A Doctorate in Education: Is It Worth It?

Statistics have shown: the demand for educators is on the rise. In particular, employers and institutions are looking for candidates with doctorate degrees. And the kinds of jobs available with a doctorate degree often pay handsomely.

But on the other hand, getting a doctorate is difficult, expensive, and time-consuming. Getting a doctorate can be a profoundly lonely experience, as researching and writing one’s thesis requires countless hours and might leave little time for a social life. It can also cause a lot of frustration and stress when a thesis isn’t going well or even needs to be changed over time. In fact, the experience can be so grueling that only about half of students get their doctorate within ten years of enrolling, and the dropout rate is significant.

With these numbers in mind, it’s no wonder some students end up feeling intimidated by the potential impact on their lives, and find themselves wondering — is the doctorate worth all the time, money, and struggle?

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    Doctorate in Education

    What Does It Take to Obtain a Doctorate?

    As mentioned above, the path to a doctorate degree in education can be a long and challenging one. The first step is to complete an undergraduate degree, which typically takes four years.

    Then the student must complete a master’s degree, which may require taking an exam such as the GRE or GMAT. A master’s program generally takes two years to complete, although some accelerated programs can be completed faster.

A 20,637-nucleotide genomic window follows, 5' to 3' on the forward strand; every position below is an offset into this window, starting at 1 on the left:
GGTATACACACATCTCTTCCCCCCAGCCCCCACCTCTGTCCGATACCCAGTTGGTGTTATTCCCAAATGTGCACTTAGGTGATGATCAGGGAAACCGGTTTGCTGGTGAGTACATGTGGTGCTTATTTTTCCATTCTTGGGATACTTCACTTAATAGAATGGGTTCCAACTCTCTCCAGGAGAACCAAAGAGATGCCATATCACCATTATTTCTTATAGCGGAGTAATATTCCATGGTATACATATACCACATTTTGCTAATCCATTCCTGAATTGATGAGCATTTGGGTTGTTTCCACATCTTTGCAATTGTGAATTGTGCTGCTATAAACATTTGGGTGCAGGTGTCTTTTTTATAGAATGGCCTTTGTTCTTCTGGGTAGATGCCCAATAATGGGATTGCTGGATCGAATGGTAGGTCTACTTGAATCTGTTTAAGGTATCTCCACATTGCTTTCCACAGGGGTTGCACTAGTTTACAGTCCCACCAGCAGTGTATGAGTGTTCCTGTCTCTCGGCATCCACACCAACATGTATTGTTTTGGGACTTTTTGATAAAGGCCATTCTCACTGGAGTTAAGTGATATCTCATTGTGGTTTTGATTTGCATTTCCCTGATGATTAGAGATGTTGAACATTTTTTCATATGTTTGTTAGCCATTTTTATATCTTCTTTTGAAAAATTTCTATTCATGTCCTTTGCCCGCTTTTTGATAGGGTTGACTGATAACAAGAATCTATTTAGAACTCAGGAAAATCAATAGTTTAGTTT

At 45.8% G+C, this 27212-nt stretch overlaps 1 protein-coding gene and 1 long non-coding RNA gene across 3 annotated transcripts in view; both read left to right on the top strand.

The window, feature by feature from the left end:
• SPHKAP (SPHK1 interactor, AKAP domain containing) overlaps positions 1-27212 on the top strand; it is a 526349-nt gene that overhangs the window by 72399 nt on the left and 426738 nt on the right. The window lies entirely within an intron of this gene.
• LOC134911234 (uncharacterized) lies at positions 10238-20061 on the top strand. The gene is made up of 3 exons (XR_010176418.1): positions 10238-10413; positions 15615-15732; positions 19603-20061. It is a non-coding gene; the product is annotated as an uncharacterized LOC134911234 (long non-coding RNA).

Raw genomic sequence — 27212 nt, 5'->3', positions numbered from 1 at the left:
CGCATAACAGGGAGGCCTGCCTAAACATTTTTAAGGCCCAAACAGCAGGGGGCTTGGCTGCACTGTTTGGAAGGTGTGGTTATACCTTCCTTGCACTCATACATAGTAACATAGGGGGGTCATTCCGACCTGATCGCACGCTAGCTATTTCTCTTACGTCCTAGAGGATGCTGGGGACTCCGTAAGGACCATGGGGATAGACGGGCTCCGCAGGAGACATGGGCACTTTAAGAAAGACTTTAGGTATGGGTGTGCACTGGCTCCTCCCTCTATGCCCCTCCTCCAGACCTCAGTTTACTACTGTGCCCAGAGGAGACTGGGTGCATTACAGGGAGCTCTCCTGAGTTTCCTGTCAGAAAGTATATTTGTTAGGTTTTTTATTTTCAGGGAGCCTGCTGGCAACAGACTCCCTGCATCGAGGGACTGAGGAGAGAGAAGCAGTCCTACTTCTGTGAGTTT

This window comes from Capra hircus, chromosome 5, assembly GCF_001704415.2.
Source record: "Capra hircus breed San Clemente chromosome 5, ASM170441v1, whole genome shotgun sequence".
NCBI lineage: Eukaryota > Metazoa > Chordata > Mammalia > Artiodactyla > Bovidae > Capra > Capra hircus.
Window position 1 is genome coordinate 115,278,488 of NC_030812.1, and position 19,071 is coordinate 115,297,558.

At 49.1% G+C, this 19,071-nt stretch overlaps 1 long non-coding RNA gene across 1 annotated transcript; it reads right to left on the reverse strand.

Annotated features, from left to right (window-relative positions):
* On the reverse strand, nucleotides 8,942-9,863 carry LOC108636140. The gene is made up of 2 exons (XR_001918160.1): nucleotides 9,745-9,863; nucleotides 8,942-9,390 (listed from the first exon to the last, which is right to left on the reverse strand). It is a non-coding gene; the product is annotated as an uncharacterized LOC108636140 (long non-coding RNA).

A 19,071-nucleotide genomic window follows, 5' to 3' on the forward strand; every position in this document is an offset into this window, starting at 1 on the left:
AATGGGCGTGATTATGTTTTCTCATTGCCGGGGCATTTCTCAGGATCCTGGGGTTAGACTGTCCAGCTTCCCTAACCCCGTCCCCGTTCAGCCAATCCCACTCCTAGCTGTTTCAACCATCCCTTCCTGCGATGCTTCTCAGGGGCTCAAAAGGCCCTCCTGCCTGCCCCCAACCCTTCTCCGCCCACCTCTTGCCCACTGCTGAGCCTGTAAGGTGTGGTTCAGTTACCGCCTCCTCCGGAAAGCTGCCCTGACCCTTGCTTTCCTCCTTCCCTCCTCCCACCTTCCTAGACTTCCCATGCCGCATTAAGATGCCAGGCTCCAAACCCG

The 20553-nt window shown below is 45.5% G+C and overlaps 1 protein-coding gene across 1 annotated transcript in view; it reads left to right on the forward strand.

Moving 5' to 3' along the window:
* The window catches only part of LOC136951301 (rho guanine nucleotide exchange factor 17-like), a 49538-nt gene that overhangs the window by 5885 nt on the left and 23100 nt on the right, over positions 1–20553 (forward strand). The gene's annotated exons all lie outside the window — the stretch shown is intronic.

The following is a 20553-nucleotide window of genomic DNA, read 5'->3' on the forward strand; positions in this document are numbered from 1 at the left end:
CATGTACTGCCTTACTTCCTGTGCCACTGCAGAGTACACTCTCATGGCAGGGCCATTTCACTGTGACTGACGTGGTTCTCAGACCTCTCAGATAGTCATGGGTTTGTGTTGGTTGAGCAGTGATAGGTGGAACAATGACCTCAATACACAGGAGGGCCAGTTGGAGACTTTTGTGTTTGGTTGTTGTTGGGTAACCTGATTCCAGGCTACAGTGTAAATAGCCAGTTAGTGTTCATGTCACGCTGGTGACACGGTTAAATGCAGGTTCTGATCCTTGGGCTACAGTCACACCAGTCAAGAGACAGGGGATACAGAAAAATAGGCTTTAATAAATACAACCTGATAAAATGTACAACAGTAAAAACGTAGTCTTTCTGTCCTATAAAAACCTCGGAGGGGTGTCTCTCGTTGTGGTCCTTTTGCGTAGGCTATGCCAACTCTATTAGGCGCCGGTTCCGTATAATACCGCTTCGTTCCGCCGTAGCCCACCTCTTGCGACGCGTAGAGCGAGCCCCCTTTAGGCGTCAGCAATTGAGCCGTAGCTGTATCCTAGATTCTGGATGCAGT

The next step is the doctorate, which takes an average of 8.2 years to complete. In order to get started with a doctorate, you should have the following on hand to provide to the university or college that best suits your interests:

    • Undergraduate and graduate transcripts
    • Resume or CV
    • Recent GRE or GMAT scores
    • Letters of recommendation
    • Statement of purpose

    The majority of your time will be spent writing and researching your topic in order to prepare your doctoral dissertation or thesis. Once you’ve successfully defended your dissertation, you’ll be ready to receive your doctorate.

    Why You Should Get a Doctorate in Education Degree

    So why should you pursue a doctorate in education? There are a few compelling reasons:

    For one, you’ll command the respect of your peers, as well as respect for yourself for an extraordinary accomplishment. Getting a doctorate takes a great deal of personal discipline and sacrifice, and will speak well to your character to those you meet.

    That respect, in turn, leads to increased respectability and credibility in your field, with the added effect of opening up more career opportunities in the future.

    In addition, there are the personal rewards that come with addressing and solving problems within your field. A doctoral thesis is often a predicate to trying to improve the field of education in some way, potentially changing many lives for the better.